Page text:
Implants like pacemakers and insulin pumps often fail because of immune attacks − stopping them could make medical devices safer and longer-lasting
Biomedical implants – such as pacemakers, breast implants and orthopedic hardware like screws and plates to replace broken bones – have improved patient outcomes across a wide range of diseases. However, many implants fail because the body rejects them, and they need to be removed because they no longer function and can cause pain or discomfort.
An immune reaction called the foreign body response – where the body encapsulates the implant in sometimes painful scar tissue – is a key driver of implant rejection. Developing treatments that target the mechanisms driving foreign body responses could improve the design and safety of biomedical implants.
I am a biomedical engineer who studies why the body forms scar tissue around medical devices. Along with my colleagues Dharshan Sivaraj, Jagan Padmanabhan and Geoffrey Gurtner, we wanted to learn more about what causes foreign body responses. In our research, recently published in the journal Nature Biomedical Engineering, we identified a gene that appears to drive this reaction because of the increased stress implants put on the tissues surrounding them.
Mechanics of implant rejection
Researchers hypothesize that foreign body responses are triggered by the chemical and material composition of the implant. Just as a person can tell the difference between touching something soft like a pillow versus something hard like a table, cells can tell when there are changes to the softness or stiffness of the tissues surrounding them as a result of an implant.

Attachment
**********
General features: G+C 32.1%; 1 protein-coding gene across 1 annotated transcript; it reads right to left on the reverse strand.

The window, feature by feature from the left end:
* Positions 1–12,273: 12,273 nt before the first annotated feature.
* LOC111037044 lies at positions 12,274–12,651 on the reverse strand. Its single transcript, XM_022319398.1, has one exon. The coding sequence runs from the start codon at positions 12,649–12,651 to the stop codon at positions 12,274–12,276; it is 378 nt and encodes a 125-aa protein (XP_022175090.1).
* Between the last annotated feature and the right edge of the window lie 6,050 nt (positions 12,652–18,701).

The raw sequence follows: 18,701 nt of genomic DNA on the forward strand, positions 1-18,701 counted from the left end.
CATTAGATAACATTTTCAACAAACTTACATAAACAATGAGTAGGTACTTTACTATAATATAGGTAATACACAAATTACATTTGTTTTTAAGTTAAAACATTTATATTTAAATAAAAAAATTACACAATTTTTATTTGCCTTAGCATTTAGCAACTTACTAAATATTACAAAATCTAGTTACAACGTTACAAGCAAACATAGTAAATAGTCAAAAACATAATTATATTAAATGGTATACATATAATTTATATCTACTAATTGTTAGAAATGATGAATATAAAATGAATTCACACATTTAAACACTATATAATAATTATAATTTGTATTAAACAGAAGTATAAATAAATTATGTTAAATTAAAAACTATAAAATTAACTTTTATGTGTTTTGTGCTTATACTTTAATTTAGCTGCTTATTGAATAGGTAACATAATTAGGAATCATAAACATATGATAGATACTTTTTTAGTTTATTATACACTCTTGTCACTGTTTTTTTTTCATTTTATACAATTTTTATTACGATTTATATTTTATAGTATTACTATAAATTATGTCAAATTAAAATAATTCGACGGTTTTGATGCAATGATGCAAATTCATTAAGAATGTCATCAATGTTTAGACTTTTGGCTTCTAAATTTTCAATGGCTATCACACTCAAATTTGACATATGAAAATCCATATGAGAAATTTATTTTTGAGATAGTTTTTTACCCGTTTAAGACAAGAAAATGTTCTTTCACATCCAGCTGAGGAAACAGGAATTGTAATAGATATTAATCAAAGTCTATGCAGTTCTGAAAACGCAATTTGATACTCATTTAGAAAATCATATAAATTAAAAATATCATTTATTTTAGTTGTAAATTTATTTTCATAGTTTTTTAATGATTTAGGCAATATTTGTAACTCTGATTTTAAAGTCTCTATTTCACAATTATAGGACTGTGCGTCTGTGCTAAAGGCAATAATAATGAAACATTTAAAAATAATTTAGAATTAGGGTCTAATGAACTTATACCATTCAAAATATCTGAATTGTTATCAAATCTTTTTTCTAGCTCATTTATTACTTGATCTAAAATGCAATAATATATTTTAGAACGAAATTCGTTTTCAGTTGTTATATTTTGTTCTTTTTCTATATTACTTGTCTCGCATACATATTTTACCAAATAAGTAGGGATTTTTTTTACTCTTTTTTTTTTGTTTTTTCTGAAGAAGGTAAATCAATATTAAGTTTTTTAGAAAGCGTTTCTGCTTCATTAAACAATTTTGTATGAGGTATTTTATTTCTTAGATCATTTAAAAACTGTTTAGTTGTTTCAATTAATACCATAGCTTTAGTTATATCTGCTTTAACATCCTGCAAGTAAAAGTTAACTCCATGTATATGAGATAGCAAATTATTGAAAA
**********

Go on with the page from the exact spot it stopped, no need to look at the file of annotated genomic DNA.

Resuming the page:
The increased mechanical stress on those cells sends a signal to the immune system that there is a foreign body present. Immune cells activated by mechanical pressure respond by building a capsule made of scar tissue around the implant in an attempt to shield it off. The more severe the immune reaction, the thicker the capsule. This protects the body from getting an infection from injuries like a splinter in your finger.
All biomedical implants cause some level of foreign body response and are surrounded by at least a small capsule. Some people have very strong reactions that result in a large, thick capsule that constricts around the implant, impeding its function and causing pain. Between 10% to 30% of implants need to be removed because of this scar tissue. For example, a neurostimulator could trigger the formation of a dense capsule of scar tissue that inhibits electrical stimulation from properly reaching the nervous system.
To understand why the immune systems of some people build thick capsules around implants while others do not, we gathered capsule samples from 20 patients whose breast implants were removed – 10 who had severe reactions, and 10 who had mild reactions. By genetically analyzing the samples, we found that a gene called RAC2 was highly expressed in samples…